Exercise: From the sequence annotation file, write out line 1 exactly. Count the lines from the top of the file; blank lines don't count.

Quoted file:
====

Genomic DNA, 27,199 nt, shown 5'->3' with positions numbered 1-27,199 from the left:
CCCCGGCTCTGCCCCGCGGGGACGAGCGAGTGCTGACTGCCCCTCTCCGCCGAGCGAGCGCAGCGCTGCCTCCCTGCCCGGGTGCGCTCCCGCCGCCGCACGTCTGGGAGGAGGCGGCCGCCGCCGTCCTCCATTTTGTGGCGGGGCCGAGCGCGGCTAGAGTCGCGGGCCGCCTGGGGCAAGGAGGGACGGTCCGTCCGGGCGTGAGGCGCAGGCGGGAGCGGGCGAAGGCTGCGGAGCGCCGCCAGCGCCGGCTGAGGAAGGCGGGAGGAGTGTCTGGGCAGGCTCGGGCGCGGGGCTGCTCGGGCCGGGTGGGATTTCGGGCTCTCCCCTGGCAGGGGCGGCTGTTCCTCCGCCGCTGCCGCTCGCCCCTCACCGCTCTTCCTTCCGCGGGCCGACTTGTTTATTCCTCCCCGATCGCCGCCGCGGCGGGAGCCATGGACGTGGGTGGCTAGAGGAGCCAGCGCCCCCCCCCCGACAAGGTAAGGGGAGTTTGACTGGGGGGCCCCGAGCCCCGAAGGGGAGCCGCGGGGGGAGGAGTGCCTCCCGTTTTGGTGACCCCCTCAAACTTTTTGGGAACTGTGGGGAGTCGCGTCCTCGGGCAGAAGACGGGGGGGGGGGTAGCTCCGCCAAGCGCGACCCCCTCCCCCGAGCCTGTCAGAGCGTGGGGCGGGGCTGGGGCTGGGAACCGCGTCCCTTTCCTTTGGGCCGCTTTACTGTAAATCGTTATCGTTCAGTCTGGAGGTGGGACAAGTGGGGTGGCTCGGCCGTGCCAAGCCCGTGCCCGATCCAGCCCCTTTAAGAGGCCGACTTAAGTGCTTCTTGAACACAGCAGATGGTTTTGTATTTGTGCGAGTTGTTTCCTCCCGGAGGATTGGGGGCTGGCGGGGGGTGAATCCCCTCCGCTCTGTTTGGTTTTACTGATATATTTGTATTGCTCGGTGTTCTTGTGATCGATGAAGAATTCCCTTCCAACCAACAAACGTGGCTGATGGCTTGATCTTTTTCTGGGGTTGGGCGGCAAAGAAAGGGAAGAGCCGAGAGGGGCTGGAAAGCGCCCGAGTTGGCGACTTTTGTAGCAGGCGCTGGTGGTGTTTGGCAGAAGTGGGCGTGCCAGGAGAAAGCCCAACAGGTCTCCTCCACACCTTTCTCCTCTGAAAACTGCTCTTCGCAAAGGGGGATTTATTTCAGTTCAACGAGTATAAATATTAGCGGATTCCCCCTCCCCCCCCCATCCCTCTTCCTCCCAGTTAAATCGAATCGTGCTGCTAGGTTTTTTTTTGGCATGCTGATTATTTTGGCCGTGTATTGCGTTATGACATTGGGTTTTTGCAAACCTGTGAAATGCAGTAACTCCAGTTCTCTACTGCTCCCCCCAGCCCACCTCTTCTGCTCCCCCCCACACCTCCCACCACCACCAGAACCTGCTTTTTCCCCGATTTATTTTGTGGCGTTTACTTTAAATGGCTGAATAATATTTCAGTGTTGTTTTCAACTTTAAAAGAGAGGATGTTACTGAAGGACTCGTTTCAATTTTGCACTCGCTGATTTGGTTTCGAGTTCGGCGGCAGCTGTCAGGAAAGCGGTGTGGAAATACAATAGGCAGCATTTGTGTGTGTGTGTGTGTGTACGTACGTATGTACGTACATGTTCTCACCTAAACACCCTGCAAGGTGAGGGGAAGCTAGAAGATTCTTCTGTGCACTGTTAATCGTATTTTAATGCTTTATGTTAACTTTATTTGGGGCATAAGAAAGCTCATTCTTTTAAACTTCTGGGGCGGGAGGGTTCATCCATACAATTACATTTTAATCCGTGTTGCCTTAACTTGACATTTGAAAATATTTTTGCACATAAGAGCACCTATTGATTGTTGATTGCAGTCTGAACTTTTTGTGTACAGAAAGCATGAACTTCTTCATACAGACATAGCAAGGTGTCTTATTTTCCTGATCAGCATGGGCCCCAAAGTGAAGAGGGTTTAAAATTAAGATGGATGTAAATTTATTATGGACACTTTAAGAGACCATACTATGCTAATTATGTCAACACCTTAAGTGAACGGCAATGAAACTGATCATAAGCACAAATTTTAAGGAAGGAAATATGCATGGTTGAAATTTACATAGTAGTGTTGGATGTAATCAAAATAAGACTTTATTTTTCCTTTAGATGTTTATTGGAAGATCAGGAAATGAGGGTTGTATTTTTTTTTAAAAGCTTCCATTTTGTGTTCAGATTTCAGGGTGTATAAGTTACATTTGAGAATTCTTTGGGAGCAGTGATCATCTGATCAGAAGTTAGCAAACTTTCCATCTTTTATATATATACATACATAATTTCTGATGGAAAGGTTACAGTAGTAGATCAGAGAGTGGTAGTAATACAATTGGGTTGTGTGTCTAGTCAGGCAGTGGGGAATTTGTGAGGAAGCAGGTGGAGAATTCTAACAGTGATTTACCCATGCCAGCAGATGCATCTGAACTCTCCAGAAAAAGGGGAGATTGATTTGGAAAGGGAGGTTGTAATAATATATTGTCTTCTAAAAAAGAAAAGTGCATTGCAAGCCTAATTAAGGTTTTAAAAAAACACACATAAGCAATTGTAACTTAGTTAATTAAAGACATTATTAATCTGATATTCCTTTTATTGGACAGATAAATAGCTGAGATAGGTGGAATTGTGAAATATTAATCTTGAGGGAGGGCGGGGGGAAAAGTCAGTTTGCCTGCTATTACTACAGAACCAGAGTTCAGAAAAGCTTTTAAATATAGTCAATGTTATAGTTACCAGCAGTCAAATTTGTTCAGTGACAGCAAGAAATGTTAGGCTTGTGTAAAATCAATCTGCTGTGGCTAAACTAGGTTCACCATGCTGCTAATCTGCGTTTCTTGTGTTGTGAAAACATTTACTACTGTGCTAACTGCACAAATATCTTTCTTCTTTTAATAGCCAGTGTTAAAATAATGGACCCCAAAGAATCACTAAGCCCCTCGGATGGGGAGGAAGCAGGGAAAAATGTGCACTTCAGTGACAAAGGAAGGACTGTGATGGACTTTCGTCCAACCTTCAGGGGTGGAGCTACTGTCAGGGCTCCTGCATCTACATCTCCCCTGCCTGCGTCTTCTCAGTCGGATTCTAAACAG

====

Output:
Genomic DNA, 27,199 nt, shown 5'->3' with positions numbered 1-27,199 from the left: